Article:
Dian-Jen Lin: Kering Award Winner

Image: Dian-Jen Lin

Image: Dian-Jen Lin

For her project Dian-Jen explores carbon reduction and her project poses the question: what if a t-shirt could make more oxygen than a tree?

Tell us briefly about your project.
DL: By identifying the gap within the mitigation hierarchy from Stella McCartney and the carbon reduction challenge faced by Kering, I propose a different approach to understanding sustainability: Regenerative Sustainability Activism.

Instead of taking a passive reductionism or down/re/upcycling approach, Regenerative Sustainability Activism advocates proactive engagement from an industrial entry point. Essentially, it is about making sustainability as easy and accessible as daily conveniences like putting on clothes and commuting.

One great example is to design garments that have photosynthetic or pollution-filtering properties. This will allow the fashion industry to have an output for carbon negativity rather than reducing or offsetting the carbon footprint.

With this concept in mind, I embarked on the research of developing the Post-Carbon Material. While “post-carbon” refers to “post-carbon-emission”, since photosynthesis absorbs carbon dioxide and generates oxygen, it becomes the obvious starting point.

I aim to create a series of Post-Carbon Material samples. My research is unprecedented; therefore, I am still at a preliminary stage, gathering my own raw data through experiments.

Until now, the entanglement between fibres and photosynthetic microorganisms on a microscopic scale is proven. By maintaining a suitable living condition, the material itself becomes an incubator for healthy colonies to perform photosynthesis. I am able to find several feasible matches between different species and textile samples and the firstly projected oxygen generation results have been optimistic: 1 Post-Carbon T-shirt can produce up to 104% of the oxygen generated by a tree in 24 hours.

What is your biggest sustainability concern?
DL: Collective indifference, selective ignorance.

No matter how hard the scientists and academics have been trying to convey the environmental crises we are facing now, there are still so many problems now even though various ecological awareness campaigns have been fighting since the 70s. More than 40 years have passed, yet to this day, we are still struggling to coexist with our environment.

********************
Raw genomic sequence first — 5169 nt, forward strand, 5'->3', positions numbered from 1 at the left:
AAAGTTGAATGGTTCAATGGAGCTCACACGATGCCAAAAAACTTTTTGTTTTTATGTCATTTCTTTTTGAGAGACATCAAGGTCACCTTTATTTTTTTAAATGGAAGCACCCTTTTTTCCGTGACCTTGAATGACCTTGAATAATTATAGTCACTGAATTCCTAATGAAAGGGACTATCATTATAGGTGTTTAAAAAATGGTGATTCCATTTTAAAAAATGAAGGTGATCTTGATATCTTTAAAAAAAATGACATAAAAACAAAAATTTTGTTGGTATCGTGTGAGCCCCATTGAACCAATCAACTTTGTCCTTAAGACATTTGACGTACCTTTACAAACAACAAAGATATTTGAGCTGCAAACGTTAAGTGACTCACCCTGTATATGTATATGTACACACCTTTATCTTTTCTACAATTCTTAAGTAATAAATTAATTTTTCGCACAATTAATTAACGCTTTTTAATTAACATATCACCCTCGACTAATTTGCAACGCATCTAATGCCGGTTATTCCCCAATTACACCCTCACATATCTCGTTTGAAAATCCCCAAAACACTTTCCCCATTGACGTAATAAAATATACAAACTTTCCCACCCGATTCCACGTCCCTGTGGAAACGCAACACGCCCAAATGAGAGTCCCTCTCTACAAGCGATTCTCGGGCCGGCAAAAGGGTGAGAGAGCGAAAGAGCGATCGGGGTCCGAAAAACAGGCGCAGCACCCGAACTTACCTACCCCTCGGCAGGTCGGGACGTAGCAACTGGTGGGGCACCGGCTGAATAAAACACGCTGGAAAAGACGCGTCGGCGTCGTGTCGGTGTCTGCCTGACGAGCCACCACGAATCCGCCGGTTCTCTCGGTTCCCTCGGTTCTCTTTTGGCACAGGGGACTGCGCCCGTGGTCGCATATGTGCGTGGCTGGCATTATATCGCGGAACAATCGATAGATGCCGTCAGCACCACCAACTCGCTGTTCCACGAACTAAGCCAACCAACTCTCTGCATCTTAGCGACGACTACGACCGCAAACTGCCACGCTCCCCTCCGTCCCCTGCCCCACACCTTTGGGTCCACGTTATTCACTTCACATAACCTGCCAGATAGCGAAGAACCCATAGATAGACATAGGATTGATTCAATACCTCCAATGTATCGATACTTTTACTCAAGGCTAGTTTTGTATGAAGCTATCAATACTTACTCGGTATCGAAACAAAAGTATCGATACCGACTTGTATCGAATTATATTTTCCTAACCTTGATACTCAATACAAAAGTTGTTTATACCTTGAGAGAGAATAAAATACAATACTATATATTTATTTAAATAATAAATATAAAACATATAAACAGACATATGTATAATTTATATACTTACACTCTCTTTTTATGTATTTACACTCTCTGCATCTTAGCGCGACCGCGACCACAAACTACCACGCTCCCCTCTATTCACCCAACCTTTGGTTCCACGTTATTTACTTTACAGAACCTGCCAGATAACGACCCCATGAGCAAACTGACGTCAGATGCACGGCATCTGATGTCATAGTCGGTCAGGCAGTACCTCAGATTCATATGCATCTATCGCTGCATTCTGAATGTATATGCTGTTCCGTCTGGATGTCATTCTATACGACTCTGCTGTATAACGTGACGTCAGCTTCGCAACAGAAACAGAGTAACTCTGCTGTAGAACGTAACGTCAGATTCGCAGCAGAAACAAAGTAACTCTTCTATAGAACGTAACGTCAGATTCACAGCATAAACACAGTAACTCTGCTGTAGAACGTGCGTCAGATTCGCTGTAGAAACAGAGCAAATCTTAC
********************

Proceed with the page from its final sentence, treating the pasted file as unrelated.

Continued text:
To a certain extent, I think there is a collective indifference on issues that do not pose a direct threat to one’s comfort. The lack of contingency and the misuse of media make the public numb to the actual lurking monster, and thus, the selective ignorance.

For the same reason, I believe that sustainability needs to be perceived differently as well as the way that information has been delivered to the public, which is essentially why I find my project necessary and timely as not only an alternative interpretation to “sustainability” but also an easily accessible intervention to positively engage with the environment.

How do you think sustainability challenges will alter the fashion industry in the future?
DL: Sustainability challenges are the ultimatum from both the environment and the consumers. If ignored, not only the current pollution will increase and result in even more serious climate change but brands can risk losing their conscious customers. I see these challenges as a critical point (of success or failure) for the fashion industry to finally take on its social and environmental responsibilities and shift its role into a medium for initiating change.

There are many aspects of the fashion industry that are still very “old-fashioned”. The labour intensity, the source opacity, the sales-driven mentality and the constant drive for something new are definitely not helping the Planet move towards a more sustainable future. However, fashion has an omnipresent influence. By channeling sustainability issues through fashion, the message can be spread further than ever. Thus, fashion has the power to make everyone acknowledge the need to change and take action upon that.

To this point, sustainability conscious designers, scientists, activists and entrepreneurs have been working towards better supply, manufacturing and business model alternatives. Even though we have only reformed little bits and pieces throughout the life cycle of fashion, these elements will hopefully be joined altogether one day to create new systems and lead the public towards a more sustainable lifestyle.